Friday, 9 April 2010

Project: Hat - Louisa Harding's "Brimming With Style"




A few days ago I posted a book review on Louisa Harding's "Hats, Gloves, Scarves". The above hat is one of the projects featured in the book. I like the chunky stitches and the pattern is relatively uncomplicated. The hat is ideal for all those women who like wearing their hair up when wearing a hat, as it gives you more space than a beany hat. Having said that, the pattern requires you to pick up 72 stitches on the shorter edge of the brim before shaping the crown. I didn't quite manage to do this correctly and the symmetry of my crown suffers accordingly.




I am a perfectionist knitter and end up unhappy with a project unless it is entirely flawless. Most of the time I deliberately end up knitting a project twice. First time round I choose cheap yarns and familiarise myself with the pattern before I move on to dearer yarns.

The pattern specified Rowan Chunky Print. I was unable to source Rowan Chunky Print (Harding's recommended yarn) and therefore tried to knit the first version with Robin Chunky - another reason why my hat is a tad out of shape. Robin is a cheap 100% acrylic yarn, and my preferred choice when knitting a new project for the first time. You can see where you go wrong and improve during the second session without the risk of wasting loads of precious yarn.

For attempt number two I am planning to substitute Rowan Chunky Print with Rowan Cocoon, but as yet I am undecided...




Wednesday, 7 April 2010

Easter Knitting - Egg Cozy



Browsing through Ravelry, I found a knitting pattern for a Chicken Egg Cozy.

As I had a little spare time and some scrap yarn, I decided to have a try. It turned out to be a rather quick and pain - free project, which is suitable for the beginner knitter.


I used 6mm knitting needles, Robin (acrylic) for the chicken body and Rowan Cocoon in Quarry Tile for the comb. The end result will provide enough space to accommodate two medium - sized chocolate eggs. Once Easter is over, it 
 can be used as an eggwarmer for boiled eggs - the dual use egg cozy as it were!!!

The knitting pattern is available free on the following blog:


Compared to my chicken the original looks a little different as I used different yarn, different needles and my chicken sports different accessories, but I still think she is rather fetching.


Wednesday, 31 March 2010

Review: How to Knit by Hamlyn

How to Knit How to Knit by Hamlyn


Picked this up from my local library as I wanted a step by step guide to refresh my knitting skills. I was already familiar with the basics of knitting, but needed a little clarification here and there. This was a fantastic guide and it is suitable for the knitting novice as well as those alreday familiar with the basics.

In the introductory part, you will find a section on essential tools and basic techniques, including yarn, needles and needle sizes. This is followed by a number of chapters covering various topics from knitting in the round to cables as well as finishing techniques. There is even a section on sock - knitting and how to turn the dreaded heel. I didn't attempt to knit a sock, but found the instructions rather clear and less confusing than in many other books of this kind.

In the second half of the book you will find a number of projects suitable for knitters of all levels. Again, everything is clearly explained and the diagrams are superb. There is only one point of criticism: A large proportion of the projects featured are baby - knits and if you do not have a baby in your immediate orbit, you might want to look elsewhere for a suitable project.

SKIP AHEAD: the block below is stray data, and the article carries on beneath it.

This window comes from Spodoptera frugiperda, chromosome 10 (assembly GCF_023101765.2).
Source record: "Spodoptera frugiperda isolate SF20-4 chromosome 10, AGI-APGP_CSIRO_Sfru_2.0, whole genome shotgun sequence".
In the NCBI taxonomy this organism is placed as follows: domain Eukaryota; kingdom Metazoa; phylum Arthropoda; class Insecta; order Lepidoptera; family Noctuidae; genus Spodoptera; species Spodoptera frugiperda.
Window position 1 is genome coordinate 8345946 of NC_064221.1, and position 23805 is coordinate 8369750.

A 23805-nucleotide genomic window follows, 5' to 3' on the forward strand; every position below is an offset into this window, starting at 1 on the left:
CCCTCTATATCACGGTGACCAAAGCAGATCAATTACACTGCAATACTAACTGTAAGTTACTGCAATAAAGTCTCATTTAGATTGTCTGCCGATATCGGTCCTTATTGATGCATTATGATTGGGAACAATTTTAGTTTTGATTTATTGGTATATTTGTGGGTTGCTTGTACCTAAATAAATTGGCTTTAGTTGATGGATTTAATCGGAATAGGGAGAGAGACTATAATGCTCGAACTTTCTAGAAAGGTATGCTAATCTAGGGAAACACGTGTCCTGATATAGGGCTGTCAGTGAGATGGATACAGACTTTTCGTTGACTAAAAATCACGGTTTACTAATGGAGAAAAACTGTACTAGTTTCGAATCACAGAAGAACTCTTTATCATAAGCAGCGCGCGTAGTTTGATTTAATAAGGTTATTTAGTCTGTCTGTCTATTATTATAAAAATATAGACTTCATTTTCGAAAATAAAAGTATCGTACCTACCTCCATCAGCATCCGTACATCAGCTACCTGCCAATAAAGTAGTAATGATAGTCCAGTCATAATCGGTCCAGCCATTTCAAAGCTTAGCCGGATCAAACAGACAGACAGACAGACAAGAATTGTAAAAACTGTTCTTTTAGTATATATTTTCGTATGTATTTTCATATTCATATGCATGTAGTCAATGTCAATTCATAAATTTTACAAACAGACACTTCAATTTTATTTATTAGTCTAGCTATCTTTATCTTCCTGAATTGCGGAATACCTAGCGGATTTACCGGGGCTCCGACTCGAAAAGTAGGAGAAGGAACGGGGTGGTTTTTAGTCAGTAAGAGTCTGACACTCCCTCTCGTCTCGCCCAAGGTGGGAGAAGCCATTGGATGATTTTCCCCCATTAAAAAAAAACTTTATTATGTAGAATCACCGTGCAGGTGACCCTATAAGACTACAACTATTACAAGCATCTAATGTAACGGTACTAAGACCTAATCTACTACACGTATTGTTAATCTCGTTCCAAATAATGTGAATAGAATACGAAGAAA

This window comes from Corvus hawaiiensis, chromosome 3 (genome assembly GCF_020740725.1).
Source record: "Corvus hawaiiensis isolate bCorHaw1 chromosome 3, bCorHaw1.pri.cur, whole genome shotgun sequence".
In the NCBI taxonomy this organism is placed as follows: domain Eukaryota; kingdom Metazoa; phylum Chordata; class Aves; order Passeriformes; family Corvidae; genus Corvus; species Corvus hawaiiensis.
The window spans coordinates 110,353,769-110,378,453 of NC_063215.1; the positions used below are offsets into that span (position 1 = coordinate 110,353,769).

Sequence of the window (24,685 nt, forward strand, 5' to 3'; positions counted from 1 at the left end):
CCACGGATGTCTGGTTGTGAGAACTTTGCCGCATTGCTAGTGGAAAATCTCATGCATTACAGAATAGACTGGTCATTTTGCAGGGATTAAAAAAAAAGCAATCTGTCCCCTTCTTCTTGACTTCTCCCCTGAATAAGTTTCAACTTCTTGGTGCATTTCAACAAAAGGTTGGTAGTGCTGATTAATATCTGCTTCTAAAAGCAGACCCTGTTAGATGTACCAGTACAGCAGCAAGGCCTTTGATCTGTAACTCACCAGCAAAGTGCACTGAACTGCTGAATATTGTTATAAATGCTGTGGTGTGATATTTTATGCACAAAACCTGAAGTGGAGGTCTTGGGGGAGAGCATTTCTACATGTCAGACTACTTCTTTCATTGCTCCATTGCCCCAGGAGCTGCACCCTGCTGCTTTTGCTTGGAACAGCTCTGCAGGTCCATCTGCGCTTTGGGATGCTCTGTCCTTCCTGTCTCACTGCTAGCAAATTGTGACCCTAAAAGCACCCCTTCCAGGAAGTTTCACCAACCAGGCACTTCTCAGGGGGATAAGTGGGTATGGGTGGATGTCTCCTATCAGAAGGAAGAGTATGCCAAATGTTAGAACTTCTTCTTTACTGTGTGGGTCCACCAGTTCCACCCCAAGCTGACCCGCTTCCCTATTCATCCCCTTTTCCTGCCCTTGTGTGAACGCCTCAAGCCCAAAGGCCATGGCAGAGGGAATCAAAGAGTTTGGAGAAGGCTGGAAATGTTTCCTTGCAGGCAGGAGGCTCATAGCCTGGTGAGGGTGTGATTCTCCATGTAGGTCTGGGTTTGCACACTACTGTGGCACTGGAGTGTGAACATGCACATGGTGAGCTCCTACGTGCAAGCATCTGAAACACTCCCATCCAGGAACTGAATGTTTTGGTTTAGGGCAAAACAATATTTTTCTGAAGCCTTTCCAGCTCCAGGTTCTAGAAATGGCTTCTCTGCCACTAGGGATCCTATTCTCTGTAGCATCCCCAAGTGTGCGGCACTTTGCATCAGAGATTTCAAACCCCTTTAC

In its last section the book features a stitch gallery, which is definitely the highlight of the book. Every possible type of stitch is covered and accompanied by the picture of a swatch.

All in all a well - designed introduction to knitting for the advanced knitter and the absolute beginner, well worth a look!

Review: Louisa Harding's Hats, Gloves and Scarves

Hats Gloves Scarves: Easy Designer Knits for Family and Friends Hats Gloves Scarves: Easy Designer Knits for Family and Friends by Louisa Harding

Does exactly what it says on the cover - knitting patterns for hats, gloves and scarves. Most of the patterns are easy to follow and can be adapted to suit the beginner and intermediate knitter. At the time of its publication, Louisa Harding was still designing for Rowan Yarns and - surprise, surprise (!) - most of the yarns used for the patterns are Rowan.
I love Rowan yarns but as we all know, they are rather pricey. Some of the yarns featured have been discontinued and you will have to go on a hunt for substitutes. Even though Harding advises against this, I have successfully substituted some of the yarns and really don't think it makes such a big difference. As mentioned above, some of the patterns in the book are suitable for beginner knitters or can be adapted to suit the beginner's needs, but I would sincerely advise all beginners to have another reference book at hand when attempting a project.
Even though basic knitting and finishing skills are introduced at the onset, the explanations and illustrations are not very detailed and some of the techniques used in the patterns lack clarifications. That said, the patterns are clearly written - as you would expect from a professional designer.
The designs itself are BEAUTIFUL and varied - some chunky and playful, others are elegant and delicate: Something for everyone and every occasion!
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